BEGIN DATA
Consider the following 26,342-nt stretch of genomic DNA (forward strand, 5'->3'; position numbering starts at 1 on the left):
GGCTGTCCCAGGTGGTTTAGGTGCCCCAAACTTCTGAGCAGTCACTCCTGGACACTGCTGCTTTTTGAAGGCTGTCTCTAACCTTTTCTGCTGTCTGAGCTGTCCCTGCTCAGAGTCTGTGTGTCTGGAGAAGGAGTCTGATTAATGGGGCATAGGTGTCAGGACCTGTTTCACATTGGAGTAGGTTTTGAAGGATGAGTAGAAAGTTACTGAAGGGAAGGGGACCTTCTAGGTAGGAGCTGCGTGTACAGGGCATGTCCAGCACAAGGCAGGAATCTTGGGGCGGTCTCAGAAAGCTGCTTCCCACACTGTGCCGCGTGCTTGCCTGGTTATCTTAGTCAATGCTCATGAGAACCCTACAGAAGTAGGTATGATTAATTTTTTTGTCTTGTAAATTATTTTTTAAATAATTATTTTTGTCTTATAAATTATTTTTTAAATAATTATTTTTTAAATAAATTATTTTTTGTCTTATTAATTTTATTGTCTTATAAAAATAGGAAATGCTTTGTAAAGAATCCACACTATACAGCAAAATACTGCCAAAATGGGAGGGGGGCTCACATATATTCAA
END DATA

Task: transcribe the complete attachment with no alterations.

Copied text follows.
Consider the following 26,342-nt stretch of genomic DNA (forward strand, 5'->3'; position numbering starts at 1 on the left):
GGCTGTCCCAGGTGGTTTAGGTGCCCCAAACTTCTGAGCAGTCACTCCTGGACACTGCTGCTTTTTGAAGGCTGTCTCTAACCTTTTCTGCTGTCTGAGCTGTCCCTGCTCAGAGTCTGTGTGTCTGGAGAAGGAGTCTGATTAATGGGGCATAGGTGTCAGGACCTGTTTCACATTGGAGTAGGTTTTGAAGGATGAGTAGAAAGTTACTGAAGGGAAGGGGACCTTCTAGGTAGGAGCTGCGTGTACAGGGCATGTCCAGCACAAGGCAGGAATCTTGGGGCGGTCTCAGAAAGCTGCTTCCCACACTGTGCCGCGTGCTTGCCTGGTTATCTTAGTCAATGCTCATGAGAACCCTACAGAAGTAGGTATGATTAATTTTTTTGTCTTGTAAATTATTTTTTAAATAATTATTTTTGTCTTATAAATTATTTTTTAAATAATTATTTTTTAAATAAATTATTTTTTGTCTTATTAATTTTATTGTCTTATAAAAATAGGAAATGCTTTGTAAAGAATCCACACTATACAGCAAAATACTGCCAAAATGGGAGGGGGGCTCACATATATTCAA